2. That the pictures on each Key are geometrical reflections of the numerical archetype of each Key.
3. That the Magic Nine layout of Keys reveals the way in which the numerical archetypes interact with one another, and, hence, presents the most profound interpretation of the Major Arcana.
4. That Tarot is an alchemical revelation, revealing the descent and ascent of Hermes/Mercurius/Thoth.
5. That the path of this descent/ascent follows the traditional Ladder of Souls, or Stairway of Planets, disguised as seven triads of Keys, Zero (The Fool) transcending the sequence of 21 Keys.
6. That since the Stairway of Planets was the path of the descending and ascending soul of man, the Tarot Major Arcana constitute a western Book of the Dead.
7. That if the spiral of serpent or caduceus is followed through the Major Arcana, alternatively regenerating and returning to unity, like the expanding and contracting rhythm of the cosmos, further revelations appear in which we may read the monomyth of the world's religions, the Monad's descent from Above to Below, and the consequent ascent to Above.
8. That this descent from Above represents spirit's incarnation into the elemental world, from the mineral kingdom to man, demonstrated by the correspondence of the four suits to the four Grail hallows and the four fixed signs of the zodiac.
9. That in addition to the alchemical conjunction or sacred marriage of King Sun and Queen Moon, the Major Arcana reveal an astrological correspondence to the conjunction of Sun (Leo) and Moon (Cancer) at the summer solstice of 2000 B.C.
Chapter IX: THE CADUCEUS AND ASTROLOGY: Yet another symbol of the Great Myth is the sacred wand of Hermes, encircled with the evoluting serpents, linking rod and staff to World Tree, Stairway of Planets, and the numinous symbols of the East and Near East, Mountain, Tree, and djed pillar. Originating in the 4th millenium B.C. the concept of World Navel/Tree is the sense of a Center, or Axis, which extends from the macrocosm, where the sun's serpentine course is from pole to pole during the year, to the microcosm, the cells of the human body which bear the spiral coils of DNA, carriers of genetic evolution. The true Fool may read in the caduceus symbol, therefore, his own initiation into the mystery dimension of cell and psyche, where Above and Below merge infinitely.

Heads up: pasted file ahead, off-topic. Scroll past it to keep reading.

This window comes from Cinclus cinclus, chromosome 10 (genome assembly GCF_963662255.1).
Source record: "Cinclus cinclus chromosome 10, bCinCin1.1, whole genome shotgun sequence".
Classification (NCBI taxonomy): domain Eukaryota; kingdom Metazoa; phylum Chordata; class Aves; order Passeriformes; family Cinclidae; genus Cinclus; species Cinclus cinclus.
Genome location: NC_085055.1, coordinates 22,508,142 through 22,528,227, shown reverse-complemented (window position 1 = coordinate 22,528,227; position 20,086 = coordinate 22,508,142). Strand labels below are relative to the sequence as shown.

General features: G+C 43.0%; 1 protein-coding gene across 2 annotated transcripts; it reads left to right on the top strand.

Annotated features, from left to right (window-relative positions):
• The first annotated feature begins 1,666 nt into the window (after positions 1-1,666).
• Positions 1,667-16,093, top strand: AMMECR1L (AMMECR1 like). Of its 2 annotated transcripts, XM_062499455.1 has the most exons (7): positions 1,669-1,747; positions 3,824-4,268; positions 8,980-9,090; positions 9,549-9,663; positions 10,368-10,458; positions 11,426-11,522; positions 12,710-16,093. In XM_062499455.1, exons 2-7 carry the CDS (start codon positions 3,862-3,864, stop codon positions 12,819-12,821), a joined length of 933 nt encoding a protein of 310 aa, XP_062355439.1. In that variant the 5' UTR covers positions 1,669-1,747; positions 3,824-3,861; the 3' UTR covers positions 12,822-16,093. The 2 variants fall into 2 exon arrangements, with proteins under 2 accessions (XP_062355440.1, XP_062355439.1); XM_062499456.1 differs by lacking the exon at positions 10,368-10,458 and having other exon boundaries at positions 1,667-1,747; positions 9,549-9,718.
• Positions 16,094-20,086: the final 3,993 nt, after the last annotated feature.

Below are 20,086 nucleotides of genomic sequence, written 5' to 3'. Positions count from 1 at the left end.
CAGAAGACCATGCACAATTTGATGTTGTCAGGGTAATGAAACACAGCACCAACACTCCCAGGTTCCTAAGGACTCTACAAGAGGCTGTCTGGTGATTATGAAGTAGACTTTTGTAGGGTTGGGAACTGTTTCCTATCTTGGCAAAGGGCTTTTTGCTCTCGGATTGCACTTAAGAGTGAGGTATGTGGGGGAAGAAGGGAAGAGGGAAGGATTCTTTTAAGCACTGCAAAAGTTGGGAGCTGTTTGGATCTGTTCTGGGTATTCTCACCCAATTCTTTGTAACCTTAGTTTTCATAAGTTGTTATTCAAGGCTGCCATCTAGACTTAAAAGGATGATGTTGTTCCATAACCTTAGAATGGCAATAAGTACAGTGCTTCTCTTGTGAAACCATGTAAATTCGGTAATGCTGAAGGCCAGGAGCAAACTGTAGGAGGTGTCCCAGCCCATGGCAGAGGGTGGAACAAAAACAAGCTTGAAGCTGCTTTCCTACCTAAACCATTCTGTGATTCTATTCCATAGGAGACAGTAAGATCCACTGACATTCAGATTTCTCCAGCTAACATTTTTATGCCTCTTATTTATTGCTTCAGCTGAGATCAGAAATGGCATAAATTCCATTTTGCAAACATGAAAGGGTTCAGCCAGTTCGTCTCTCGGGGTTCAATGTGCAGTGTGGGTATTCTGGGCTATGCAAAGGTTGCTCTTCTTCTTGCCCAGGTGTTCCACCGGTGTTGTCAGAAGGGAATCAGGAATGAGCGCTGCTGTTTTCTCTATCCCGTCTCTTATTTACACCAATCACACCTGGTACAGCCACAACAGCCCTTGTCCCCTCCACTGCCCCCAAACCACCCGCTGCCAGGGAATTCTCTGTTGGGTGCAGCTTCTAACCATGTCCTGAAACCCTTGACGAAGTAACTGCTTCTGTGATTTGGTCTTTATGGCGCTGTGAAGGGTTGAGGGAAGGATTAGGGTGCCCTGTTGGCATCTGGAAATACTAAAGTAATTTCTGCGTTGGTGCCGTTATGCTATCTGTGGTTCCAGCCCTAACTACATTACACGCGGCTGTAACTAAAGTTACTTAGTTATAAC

Finally, through our spiral reading of the Major Arcana, we followed the path of the cosmic uroboros, expanding and contracting, regenerating and returning to unity, also the microcosmic double helix of DNA, preserver of our ancient psychic history, at once vehicle and pathway for archetype, god and devil. The Major Arcana, as a contemporary Book of the Dead, reflect Western man's aversion to death and he material power which the Devil exerts over him through the credo that his material form is the limit of his autonomy. Thus the body is not easily forsaken, nor easily enjoyed during the lifetime, since the tenacious clinging to materiality is graceless because it is motivated by fear.
The Hermetic alternative view enables one to play the life as a kind of drama of one's own creation, a dream, perhaps, that the dreamer dreams. Mechanistic chance, cause and effect, are not operative in this view of the universe; hence, joy, vitality and dynamic interplay between man and cosmos manifest in daily experience. When tragedy manifests, such a man displays his heroic potential, for he realizes the tragedy - like the joy - is his personal creation, a test for his further expansion of consciousness. Whether joyous or tragic, man and cosmos hold a dialogue in which the One grows in one, and one evolves in the One. This, then, is the ultimate sense of a Book of the Dead: return to the splendid, shining consciousness of the golden One, who during the lifetimes was being born within, or rather, maturing, since the One had created the egg/child/man. To die, then, is to exchange form for non-form, energy transformed or stepped up to a higher level. But mind, spirit, soul - called the Ineffable what you will - is that aspect of eternity which Divinity shares with us, and we with That.
And at the end of time, when the serpent uroboros grasps his tail in his mouth, then the infinite dimension of the cosmos shall be swallowed as if by a Black Hole, matter shall collapse, galaxy on galaxy, until All That Is is contained once more within the still point of the Monad.